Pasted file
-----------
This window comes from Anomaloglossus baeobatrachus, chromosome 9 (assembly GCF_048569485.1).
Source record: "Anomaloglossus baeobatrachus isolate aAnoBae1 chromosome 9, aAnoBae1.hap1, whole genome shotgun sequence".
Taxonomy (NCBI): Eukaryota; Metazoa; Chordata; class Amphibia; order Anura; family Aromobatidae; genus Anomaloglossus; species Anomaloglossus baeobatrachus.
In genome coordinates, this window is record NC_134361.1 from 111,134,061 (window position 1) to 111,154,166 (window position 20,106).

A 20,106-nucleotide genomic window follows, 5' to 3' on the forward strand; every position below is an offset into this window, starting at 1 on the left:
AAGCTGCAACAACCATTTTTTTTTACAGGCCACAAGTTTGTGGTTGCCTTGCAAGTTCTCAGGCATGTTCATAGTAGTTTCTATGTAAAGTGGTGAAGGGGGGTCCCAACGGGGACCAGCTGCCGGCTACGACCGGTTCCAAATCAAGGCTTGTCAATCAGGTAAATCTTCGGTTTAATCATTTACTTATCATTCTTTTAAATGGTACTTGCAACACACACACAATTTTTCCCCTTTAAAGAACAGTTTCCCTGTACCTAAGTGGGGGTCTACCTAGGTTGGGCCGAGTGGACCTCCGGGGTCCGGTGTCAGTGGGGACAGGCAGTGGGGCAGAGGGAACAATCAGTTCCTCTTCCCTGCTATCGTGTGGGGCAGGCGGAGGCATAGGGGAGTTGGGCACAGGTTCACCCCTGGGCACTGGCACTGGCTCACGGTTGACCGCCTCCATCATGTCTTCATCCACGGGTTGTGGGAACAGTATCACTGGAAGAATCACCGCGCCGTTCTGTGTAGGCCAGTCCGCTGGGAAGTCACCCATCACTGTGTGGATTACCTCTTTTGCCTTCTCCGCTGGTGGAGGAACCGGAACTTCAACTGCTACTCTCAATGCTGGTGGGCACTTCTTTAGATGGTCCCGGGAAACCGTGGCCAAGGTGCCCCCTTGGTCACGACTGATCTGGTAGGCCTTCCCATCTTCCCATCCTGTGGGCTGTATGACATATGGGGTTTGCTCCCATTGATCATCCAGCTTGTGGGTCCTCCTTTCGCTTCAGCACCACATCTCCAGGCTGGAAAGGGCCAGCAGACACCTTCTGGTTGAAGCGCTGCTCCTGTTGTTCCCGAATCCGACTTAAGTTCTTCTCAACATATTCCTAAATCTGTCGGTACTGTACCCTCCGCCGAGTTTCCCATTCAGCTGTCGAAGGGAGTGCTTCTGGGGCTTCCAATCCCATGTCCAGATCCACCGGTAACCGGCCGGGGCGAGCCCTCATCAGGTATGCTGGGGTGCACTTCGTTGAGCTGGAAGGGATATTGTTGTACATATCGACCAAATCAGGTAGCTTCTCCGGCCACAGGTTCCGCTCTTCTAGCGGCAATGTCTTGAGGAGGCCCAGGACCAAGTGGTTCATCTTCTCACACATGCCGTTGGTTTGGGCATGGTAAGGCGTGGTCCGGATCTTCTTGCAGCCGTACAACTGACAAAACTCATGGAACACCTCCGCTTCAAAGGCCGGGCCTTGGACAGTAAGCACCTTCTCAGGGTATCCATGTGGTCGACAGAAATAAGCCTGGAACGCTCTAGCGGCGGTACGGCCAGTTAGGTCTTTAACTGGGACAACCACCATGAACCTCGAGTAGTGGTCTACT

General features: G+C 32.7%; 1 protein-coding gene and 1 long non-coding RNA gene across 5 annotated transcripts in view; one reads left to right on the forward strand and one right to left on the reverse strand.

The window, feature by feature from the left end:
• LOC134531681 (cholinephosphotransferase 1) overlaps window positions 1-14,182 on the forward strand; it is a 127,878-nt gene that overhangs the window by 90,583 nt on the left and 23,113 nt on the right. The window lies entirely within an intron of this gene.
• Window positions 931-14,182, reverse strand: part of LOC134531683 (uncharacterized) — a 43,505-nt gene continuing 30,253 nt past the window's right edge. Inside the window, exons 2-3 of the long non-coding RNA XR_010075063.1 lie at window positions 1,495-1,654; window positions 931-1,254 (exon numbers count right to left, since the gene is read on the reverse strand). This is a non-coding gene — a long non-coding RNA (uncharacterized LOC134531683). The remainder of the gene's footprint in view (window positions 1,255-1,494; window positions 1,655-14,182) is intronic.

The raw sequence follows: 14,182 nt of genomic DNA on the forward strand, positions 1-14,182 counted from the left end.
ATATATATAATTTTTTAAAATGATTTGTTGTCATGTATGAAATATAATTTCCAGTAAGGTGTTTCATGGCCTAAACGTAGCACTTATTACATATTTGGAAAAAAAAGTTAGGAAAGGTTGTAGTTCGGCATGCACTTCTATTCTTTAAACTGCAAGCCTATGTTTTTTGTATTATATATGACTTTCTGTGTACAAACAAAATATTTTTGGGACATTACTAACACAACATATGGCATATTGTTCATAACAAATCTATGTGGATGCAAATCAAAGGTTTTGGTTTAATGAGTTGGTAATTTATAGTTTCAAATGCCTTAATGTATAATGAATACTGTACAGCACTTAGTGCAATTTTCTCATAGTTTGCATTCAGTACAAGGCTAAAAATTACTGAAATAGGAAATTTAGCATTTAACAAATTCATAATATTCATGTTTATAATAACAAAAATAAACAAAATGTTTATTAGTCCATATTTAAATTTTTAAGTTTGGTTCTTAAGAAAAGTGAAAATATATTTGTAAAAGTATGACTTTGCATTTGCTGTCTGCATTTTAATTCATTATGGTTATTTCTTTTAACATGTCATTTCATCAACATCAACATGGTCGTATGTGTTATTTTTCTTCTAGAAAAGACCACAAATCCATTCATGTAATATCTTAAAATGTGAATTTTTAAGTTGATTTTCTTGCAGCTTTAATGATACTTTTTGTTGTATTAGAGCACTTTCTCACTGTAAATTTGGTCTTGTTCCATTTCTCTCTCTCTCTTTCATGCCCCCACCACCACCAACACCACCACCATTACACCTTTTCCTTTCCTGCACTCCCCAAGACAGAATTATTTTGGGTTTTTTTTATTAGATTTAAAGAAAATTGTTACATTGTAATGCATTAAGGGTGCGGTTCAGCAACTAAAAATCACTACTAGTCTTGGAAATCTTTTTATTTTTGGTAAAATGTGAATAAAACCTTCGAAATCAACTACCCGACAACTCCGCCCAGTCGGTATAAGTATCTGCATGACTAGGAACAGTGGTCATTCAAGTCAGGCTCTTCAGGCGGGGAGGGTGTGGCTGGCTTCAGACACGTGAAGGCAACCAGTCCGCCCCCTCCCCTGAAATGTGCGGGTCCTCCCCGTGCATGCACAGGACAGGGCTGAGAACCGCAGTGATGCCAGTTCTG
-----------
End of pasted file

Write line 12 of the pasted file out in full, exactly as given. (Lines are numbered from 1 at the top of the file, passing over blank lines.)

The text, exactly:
ATATATATAATTTTTTAAAATGATTTGTTGTCATGTATGAAATATAATTTCCAGTAAGGTGTTTCATGGCCTAAACGTAGCACTTATTACATATTTGGAAAAAAAAGTTAGGAAAGGTTGTAGTTCGGCATGCACTTCTATTCTTTAAACTGCAAGCCTATGTTTTTTGTATTATATATGACTTTCTGTGTACAAACAAAATATTTTTGGGACATTACTAACACAACATATGGCATATTGTTCATAACAAATCTATGTGGATGCAAATCAAAGGTTTTGGTTTAATGAGTTGGTAATTTATAGTTTCAAATGCCTTAATGTATAATGAATACTGTACAGCACTTAGTGCAATTTTCTCATAGTTTGCATTCAGTACAAGGCTAAAAATTACTGAAATAGGAAATTTAGCATTTAACAAATTCATAATATTCATGTTTATAATAACAAAAATAAACAAAATGTTTATTAGTCCATATTTAAATTTTTAAGTTTGGTTCTTAAGAAAAGTGAAAATATATTTGTAAAAGTATGACTTTGCATTTGCTGTCTGCATTTTAATTCATTATGGTTATTTCTTTTAACATGTCATTTCATCAACATCAACATGGTCGTATGTGTTATTTTTCTTCTAGAAAAGACCACAAATCCATTCATGTAATATCTTAAAATGTGAATTTTTAAGTTGATTTTCTTGCAGCTTTAATGATACTTTTTGTTGTATTAGAGCACTTTCTCACTGTAAATTTGGTCTTGTTCCATTTCTCTCTCTCTCTTTCATGCCCCCACCACCACCAACACCACCACCATTACACCTTTTCCTTTCCTGCACTCCCCAAGACAGAATTATTTTGGGTTTTTTTTATTAGATTTAAAGAAAATTGTTACATTGTAATGCATTAAGGGTGCGGTTCAGCAACTAAAAATCACTACTAGTCTTGGAAATCTTTTTATTTTTGGTAAAATGTGAATAAAACCTTCGAAATCAACTACCCGACAACTCCGCCCAGTCGGTATAAGTATCTGCATGACTAGGAACAGTGGTCATTCAAGTCAGGCTCTTCAGGCGGGGAGGGTGTGGCTGGCTTCAGACACGTGAAGGCAACCAGTCCGCCCCCTCCCCTGAAATGTGCGGGTCCTCCCCGTGCATGCACAGGACAGGGCTGAGAACCGCAGTGATGCCAGTTCTG